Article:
We can’t keep doing this. We can’t keep being grateful that they aren’t killing us at this exact moment. Do y’all hear me? Stop giving cookies to white people for being semi-decent human beings.

Raise the goddamn bar.

The worse part is, we give the most cookies to the very people we should be holding to the highest standard: our white friends. Do you know why you don’t call them out? It’s because you, just like me and every other PoC, has been conditioned not to. When we do, we compromise our relationships, mental health, livelihood. When we share our experiences, our truth, we risk losing the limited safety we managed to secure for ourselves in this oppressive society. It’s no secret. The system is built this way. There’s no holding white people accountable without us suffering. Either we fight and push forward or we comply with white supremacy and accept the status quo. Honestly, is this really the world you want to live in?

No, it isn’t and you know it isn’t.

In our society, white people avoid responsibility for their racism. PoC risk way more by calling them out than white people will ever risk by acknowledging, apologizing for, and changing their behavior. We rationalize their racism just to make it through the day, just to have “productive conversations.” Just to survive.

But the last thing any of us should be doing is forcing their racism down our own or each other’s throat. It doesn’t matter how good of an intention a white ally has. Being a semi-decent human being is not a qualifier for immediate respect or forgiveness. You don’t have to let it be just because their feelings are hurt. Their feelings, time, and energy are not more important than your safety or right to exist. They sure as hell ain’t more important than mine.

People fuck up; what matters here is holding those who fuck up accountable. It’s not an attack to criticize someone’s shitty behavior. Most people are capable of learning and growing. Why do you expect so much from PoC you don’t even know, but not nearly as much from your white friends? Is it because it’s easier to place the burden on yourself, on other PoC, than it is to deal with white fragility?

You don’t have to be the perfect minority. Seriously, you can react to racism. You can feel anger. It doesn’t make you any less of a human being to be angry. You aren’t a trope, no matter how hard they try to make you out to be one. Why do you expect other PoC to let it slide, to just let it go?

As if there’s no such thing as righteous anger. As if any reaction other than straight up coddling and praising white people is bad.

Our white friends invade our space, co-opt our language, appropriate our culture, violate our existence, and we don’t call them out because we know what we’re risking when we do.

We know the power is never truly in our favor, even when it rightfully should be. This isn’t just about you. This is about all of us. We’ve all been conditioned to give white people the benefit of the doubt while subsequently throwing ourselves under the bus. We must fight for true liberation, not some whitewashed concept of equality. Our freedom won’t come from a crackerjack box full of pleasantries, hugs, and hand holding.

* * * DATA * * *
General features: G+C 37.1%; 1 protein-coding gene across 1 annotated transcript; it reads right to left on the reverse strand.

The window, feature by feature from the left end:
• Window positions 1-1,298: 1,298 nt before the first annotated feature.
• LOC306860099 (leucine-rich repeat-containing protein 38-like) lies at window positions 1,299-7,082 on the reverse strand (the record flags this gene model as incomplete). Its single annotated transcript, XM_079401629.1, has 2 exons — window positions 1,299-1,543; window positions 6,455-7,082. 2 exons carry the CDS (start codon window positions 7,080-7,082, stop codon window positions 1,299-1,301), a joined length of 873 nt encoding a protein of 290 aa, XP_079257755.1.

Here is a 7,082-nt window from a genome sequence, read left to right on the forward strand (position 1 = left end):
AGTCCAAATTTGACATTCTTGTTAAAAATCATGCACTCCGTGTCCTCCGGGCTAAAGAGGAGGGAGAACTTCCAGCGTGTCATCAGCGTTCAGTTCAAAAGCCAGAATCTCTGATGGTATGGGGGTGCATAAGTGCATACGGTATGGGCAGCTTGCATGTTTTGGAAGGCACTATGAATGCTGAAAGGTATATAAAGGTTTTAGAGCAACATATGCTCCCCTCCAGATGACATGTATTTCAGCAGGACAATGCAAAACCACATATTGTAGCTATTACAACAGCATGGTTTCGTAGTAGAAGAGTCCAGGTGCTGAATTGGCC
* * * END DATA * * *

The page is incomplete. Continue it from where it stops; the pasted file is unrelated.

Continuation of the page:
I’m constantly reminding myself to raise the bar, to surround myself with white people who value my humanity, who don’t judge my existence on how nice I am to them. White people in my circle aren’t there because of their good intentions, they’re there because their actions back up them up, because I let them stay there. I can’t make all white people acknowledge, understand, and actively fight racism, but I can hold my friends accountable. It’s tough and it hurts. It’s raw and brutal. It’s tedious and repetitive. But as they’re unlearning and relearning, as they’re becoming and being better human beings, allies, and friends, the space I secured in this world is growing. A space where you’re welcomed in, loved, respected, and valued. A space where you matter, your life matters. A space where you don’t have to hide who you are, where you can be real and feel without bullshit expectations and repercussions holding you back.

It’s come down the basic truth that a real ally, a real friend, will be there and support you, will fight for you and will fight by your side, regardless if you’re nice to them or not. They will do the work because your life matters, because you matter. If you can’t be real with the white friends, then what’s the fucking point?

Oh, and we also aren’t exempt from being shitty toward each other just because we’re PoC.

If you want progress, start where you’ve laid your roots. Stop tone policing other PoC. Stop placing hurt feelings over actual harm. Start by holding white people in your life accountable. Start by holding yourself accountable to other PoC.

Raise the goddamn bar.

Yours truly,

A productive and angry black woman

Apple Roselle is a contributor to The Establishment.

This originally appeared on The Establishment. Republished here with permission.